CURRENT BIODIVERSITY CONCERNS
Elpidio V. Peria
13 April 2013
Just when the Fillipino people thought Tubbataha’s reef’s nightmare would have been over, with the last vestiges of the USS Guardian having been salvaged last week by the US salvors, except only with the haggling over the piddling amount apparently grudgingly given by the US government, here comes another ship, this time a Chinese fishing vessel running aground over a much larger area of the Tubbataha Reef, news reports say something like 4,000 sq.m., as opposed to 1,000 sq.m. of reef destroyed by the US vessel and what may have been the defense of the Chinese this time, that they are fishing in their own territorial waters?
I just hope they will not attempt that kind of sophistry lest the Filipinos will snap in their long-held patience over Chinese bullying which reached its height in the West Philippine Sea brouhaha many months back.
So, what else is new? Chinese fishing vessels have always been caught inside the waters of the Philippines especially in the northern and western parts of Palawan. Government prosecutors there would always scratch their heads when all these poachers are always sprung out of captivity awaiting their trial in the slow-moving Philippine justice system, mind you, with the intervention always of the Philippine Department of Foreign Affairs or a high Palace official, (at least this was the time before Pnoy, but we don’t know what will happen now, so better for us to watch out who will make the first move) so these violators are always not scared, or they don’t learn their lesson. What they have seemed to learn from past experiences of capture was that, don’t worry about being caught, you can always get out, what with the help of Philippine authorities themselves.
This is a pity when the Chinese fishing vessel is apparently guilty not only of destroying the beautiful coral formations of the Tubbataha Reef, it also spilled several liters of oil, which will make restoration of the damaged portions difficult.
What are the challenges faced by the Tubbataha Management Office in ecological restoration?
The challenges are immense since the task of ecological restoration of the damaged reefs is not easy. Ecological restoration, according to the Society for Ecological Restoration (from the Convention on Biological Diversity Technical Series No. 62, 2011) is an intentional activity that initiates or facilitates the recovery of ecosystems by re-establishing a beneficial trajectory of maturation that persists over time; it is focused largely on reinstating autogenic ecological processes by which species populations can self-organize into functional and resilient communities that adapt to changing conditions while at the same time delivering vital ecosystem services. In addition to reinstating ecosystem function, ecological restoration also fosters the re-establishment of a healthy relationship between humans and their natural surroundings by reinforcing the inextricable link between nature and culture and emphasizing the important benefits that ecosystems provide to human communities.
According to Lamb, et.al. (2011) also cited in the same CBD Technical Paper, there are several approaches to address ecosystem degradation, one is to restore the degraded ecosystem to its historical state with regard to structure, function and composition – but it is not always possible to do this since some of the original species may have been lost, or exotic species cannot be removed, among other reasons; the other approach is to grow a commercially attractive species in a monoculture and take various steps to improve productivity (this may not be feasible in a diverse make-up of a marine ecosystem); another is to develop balanced strategies that return some measure of structure and function while generating the goods and services landholders (in this case, fisherfolk communities) need to ensure their economic well-being.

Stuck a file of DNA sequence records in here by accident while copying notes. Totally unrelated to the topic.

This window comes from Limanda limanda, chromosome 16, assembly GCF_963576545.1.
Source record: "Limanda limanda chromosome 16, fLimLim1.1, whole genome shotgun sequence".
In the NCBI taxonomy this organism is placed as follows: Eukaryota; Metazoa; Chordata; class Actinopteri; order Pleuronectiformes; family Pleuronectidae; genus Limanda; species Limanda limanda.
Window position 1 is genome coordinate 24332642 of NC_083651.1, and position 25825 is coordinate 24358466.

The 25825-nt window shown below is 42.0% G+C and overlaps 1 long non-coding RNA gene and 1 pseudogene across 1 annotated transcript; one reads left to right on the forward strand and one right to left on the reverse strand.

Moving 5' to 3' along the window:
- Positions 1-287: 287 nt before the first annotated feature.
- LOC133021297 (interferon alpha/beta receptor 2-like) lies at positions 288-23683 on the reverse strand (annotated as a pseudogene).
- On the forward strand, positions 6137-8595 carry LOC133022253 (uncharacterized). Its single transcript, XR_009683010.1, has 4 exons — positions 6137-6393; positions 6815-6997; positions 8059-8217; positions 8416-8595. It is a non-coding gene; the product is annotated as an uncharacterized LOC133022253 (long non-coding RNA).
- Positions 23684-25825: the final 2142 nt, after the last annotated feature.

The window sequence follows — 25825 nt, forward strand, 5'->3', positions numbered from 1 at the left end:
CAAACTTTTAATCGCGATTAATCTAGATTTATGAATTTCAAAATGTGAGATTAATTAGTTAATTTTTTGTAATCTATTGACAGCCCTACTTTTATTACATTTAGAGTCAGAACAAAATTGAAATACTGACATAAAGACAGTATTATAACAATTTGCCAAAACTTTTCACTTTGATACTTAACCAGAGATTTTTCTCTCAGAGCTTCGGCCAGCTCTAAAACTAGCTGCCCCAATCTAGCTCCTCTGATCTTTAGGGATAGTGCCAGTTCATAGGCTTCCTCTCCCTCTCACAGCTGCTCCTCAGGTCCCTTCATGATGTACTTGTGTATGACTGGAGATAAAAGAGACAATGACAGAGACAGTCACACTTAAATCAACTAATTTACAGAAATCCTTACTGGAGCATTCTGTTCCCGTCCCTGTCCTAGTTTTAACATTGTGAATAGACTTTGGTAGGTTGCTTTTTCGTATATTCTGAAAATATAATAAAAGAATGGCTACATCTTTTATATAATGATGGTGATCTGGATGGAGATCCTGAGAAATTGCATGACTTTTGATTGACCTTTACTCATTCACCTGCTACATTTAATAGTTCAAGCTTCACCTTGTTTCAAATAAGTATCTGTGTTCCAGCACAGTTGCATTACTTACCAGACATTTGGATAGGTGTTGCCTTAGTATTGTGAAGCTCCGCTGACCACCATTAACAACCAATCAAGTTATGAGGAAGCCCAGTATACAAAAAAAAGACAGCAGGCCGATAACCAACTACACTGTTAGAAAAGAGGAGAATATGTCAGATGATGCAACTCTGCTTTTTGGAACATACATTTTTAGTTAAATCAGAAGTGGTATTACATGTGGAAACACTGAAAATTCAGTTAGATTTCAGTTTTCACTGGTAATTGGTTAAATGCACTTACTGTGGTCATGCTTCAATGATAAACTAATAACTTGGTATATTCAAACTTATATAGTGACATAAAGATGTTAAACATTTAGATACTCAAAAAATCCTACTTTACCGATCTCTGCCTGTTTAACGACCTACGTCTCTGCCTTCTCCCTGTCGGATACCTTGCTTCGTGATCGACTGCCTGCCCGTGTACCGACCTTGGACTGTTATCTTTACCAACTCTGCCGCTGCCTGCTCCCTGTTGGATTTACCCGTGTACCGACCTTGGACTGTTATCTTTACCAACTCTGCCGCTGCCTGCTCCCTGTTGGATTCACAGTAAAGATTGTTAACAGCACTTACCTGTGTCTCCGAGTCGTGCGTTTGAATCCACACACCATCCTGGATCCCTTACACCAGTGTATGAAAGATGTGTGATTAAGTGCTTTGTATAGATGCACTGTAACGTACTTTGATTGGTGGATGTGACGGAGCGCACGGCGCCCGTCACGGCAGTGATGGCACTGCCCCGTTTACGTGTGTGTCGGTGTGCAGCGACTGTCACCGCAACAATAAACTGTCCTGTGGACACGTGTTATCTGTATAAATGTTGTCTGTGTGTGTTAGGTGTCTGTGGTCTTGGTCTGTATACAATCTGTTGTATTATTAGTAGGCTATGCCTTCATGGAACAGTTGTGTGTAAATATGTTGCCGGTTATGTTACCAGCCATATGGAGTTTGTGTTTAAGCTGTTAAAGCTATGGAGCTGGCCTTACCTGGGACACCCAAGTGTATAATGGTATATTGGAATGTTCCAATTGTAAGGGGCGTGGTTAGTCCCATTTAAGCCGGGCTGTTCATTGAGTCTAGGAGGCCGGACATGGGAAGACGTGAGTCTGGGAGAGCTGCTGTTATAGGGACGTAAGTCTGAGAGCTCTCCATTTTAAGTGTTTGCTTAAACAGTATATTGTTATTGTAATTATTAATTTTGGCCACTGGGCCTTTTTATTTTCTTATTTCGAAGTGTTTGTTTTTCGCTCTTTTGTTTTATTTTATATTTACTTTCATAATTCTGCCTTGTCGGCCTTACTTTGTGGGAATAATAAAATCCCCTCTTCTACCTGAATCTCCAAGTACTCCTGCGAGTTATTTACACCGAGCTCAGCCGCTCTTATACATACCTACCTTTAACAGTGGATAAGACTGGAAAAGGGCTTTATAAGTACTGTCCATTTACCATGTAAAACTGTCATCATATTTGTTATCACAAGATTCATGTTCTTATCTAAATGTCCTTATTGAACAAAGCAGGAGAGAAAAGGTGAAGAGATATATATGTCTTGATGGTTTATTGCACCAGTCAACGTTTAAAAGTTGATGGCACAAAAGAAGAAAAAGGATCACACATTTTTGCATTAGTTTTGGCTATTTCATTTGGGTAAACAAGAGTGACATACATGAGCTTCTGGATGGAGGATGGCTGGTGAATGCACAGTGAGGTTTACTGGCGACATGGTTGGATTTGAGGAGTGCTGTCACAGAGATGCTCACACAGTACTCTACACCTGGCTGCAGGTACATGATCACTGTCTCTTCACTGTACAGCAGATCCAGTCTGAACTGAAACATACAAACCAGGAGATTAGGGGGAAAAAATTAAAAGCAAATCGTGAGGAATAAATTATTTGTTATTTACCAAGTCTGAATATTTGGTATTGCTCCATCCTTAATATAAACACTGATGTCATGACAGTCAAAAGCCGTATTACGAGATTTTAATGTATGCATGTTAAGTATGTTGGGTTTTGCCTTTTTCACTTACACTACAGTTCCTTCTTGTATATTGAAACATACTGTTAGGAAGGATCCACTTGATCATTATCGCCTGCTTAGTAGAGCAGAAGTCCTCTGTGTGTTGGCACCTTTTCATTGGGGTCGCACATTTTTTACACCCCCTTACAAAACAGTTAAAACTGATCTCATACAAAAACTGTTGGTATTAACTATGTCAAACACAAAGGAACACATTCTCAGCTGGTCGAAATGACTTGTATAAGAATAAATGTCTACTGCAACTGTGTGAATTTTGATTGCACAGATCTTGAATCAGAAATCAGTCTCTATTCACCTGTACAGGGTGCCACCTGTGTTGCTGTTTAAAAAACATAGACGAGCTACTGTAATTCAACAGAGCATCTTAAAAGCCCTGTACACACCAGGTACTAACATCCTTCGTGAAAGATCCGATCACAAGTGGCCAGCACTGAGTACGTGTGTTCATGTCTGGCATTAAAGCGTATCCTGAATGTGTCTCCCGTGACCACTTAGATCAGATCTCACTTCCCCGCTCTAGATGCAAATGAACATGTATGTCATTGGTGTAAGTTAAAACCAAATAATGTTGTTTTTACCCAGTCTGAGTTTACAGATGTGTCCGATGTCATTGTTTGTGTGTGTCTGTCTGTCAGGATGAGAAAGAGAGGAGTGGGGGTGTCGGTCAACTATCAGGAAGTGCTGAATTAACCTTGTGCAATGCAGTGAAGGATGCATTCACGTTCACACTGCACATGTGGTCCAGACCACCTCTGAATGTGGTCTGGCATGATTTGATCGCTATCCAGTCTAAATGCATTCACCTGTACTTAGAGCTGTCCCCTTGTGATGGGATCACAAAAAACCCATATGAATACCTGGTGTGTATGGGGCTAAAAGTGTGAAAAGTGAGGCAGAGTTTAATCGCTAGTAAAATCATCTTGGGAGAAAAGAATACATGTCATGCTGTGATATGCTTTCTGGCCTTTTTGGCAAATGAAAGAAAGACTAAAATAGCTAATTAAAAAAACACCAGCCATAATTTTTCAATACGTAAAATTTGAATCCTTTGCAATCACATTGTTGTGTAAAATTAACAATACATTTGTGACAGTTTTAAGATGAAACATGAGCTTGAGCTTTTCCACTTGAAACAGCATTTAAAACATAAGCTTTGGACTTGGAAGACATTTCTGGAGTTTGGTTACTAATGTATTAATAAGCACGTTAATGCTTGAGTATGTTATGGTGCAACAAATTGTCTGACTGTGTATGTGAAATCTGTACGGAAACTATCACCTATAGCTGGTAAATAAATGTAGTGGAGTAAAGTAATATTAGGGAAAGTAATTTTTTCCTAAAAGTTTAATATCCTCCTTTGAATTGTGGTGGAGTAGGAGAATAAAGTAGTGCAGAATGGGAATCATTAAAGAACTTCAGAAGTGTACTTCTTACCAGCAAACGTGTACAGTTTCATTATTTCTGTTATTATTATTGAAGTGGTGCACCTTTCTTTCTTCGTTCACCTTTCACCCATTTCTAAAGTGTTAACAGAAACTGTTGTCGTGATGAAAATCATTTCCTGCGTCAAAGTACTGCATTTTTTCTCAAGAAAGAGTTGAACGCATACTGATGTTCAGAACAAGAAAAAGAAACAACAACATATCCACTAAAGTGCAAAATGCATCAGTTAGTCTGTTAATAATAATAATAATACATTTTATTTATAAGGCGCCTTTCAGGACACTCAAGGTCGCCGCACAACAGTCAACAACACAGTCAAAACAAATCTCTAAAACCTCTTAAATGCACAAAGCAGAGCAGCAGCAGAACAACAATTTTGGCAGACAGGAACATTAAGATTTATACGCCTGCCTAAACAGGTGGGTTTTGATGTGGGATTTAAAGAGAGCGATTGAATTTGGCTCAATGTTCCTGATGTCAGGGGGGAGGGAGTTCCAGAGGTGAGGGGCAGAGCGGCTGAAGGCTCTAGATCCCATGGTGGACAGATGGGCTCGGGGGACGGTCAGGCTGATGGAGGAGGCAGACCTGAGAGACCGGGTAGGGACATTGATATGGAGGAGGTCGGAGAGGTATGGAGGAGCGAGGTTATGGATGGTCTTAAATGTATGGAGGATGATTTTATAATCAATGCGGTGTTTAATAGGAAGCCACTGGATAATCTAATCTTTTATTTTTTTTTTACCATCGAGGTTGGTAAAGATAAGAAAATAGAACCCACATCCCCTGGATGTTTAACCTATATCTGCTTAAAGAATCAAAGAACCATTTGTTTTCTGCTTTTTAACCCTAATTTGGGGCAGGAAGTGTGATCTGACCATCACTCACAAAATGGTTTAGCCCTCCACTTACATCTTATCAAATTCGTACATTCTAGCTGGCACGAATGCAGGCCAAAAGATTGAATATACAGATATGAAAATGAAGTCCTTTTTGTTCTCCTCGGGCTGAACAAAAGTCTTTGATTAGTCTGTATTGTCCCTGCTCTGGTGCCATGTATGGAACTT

The experts usually recommend the third approach as a way of allowing socio-ecological systems to better adapt to climate change and build much needed resilience.
The Tubbataha Management Office would have their work cut out for them, but perhaps, as a least cost option, perhaps that fishing vessel may just be left there so that it will become a structure that coral polyps can hold on to in order for them to expand. Some parts of it, though, may have to be sunk and perhaps there should be a buffer zone around the perimeter of the reef some kilometers thick where any vessel, Filipino or otherwise, should not be allowed to breach.
But this would also require several units of fast craft under the supervision and control of the Tubbataha Management Office that can overtake any sizable fishing boat, the better to stop these poaching activities, just when haven’t yet started their illegal activities.
There is actually a Philippine National Police Maritime Service, which may be activated for the purpose. During my time as a staff in the Office of Sen. Orly Mercado, the feisty Senator would always then be aghast to find out about this, but he will become more appalled then to realize this unit, way back then, circa 1993-1997, would back then would not have any boat that it can command. Perhaps things are much better now, and they are now well-equipped, well-trained and well-funded, to deal with these challenges, like among others, guarding Tubbataha reef.
All these may have to be necessary in order to prevent Tubbataha become totaled, like a car in a freak accident, unrecoverable beyond repair.